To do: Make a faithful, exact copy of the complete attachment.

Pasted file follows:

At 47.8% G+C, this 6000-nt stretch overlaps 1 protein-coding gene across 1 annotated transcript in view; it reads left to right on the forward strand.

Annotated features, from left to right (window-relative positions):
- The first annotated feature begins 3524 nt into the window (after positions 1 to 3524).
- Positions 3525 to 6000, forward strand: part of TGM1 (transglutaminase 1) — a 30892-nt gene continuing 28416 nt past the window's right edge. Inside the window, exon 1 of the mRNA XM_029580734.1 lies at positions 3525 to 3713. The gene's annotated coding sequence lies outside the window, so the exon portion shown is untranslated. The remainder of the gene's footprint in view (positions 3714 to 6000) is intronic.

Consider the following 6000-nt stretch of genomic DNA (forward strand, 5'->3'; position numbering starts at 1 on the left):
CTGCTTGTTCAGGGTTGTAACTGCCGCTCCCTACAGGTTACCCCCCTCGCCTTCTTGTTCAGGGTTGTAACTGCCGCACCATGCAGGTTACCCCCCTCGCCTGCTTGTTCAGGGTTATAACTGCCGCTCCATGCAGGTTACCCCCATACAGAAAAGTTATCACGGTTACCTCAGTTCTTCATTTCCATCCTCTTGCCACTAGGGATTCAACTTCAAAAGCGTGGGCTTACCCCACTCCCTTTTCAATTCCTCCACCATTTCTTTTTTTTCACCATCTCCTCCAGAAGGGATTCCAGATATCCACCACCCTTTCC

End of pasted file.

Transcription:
At 47.8% G+C, this 6000-nt stretch overlaps 1 protein-coding gene across 1 annotated transcript in view; it reads left to right on the forward strand.

Annotated features, from left to right (window-relative positions):
- The first annotated feature begins 3524 nt into the window (after positions 1 to 3524).
- Positions 3525 to 6000, forward strand: part of TGM1 (transglutaminase 1) — a 30892-nt gene continuing 28416 nt past the window's right edge. Inside the window, exon 1 of the mRNA XM_029580734.1 lies at positions 3525 to 3713. The gene's annotated coding sequence lies outside the window, so the exon portion shown is untranslated. The remainder of the gene's footprint in view (positions 3714 to 6000) is intronic.

Consider the following 6000-nt stretch of genomic DNA (forward strand, 5'->3'; position numbering starts at 1 on the left):
CTGCTTGTTCAGGGTTGTAACTGCCGCTCCCTACAGGTTACCCCCCTCGCCTTCTTGTTCAGGGTTGTAACTGCCGCACCATGCAGGTTACCCCCCTCGCCTGCTTGTTCAGGGTTATAACTGCCGCTCCATGCAGGTTACCCCCATACAGAAAAGTTATCACGGTTACCTCAGTTCTTCATTTCCATCCTCTTGCCACTAGGGATTCAACTTCAAAAGCGTGGGCTTACCCCACTCCCTTTTCAATTCCTCCACCATTTCTTTTTTTTCACCATCTCCTCCAGAAGGGATTCCAGATATCCACCACCCTTTCC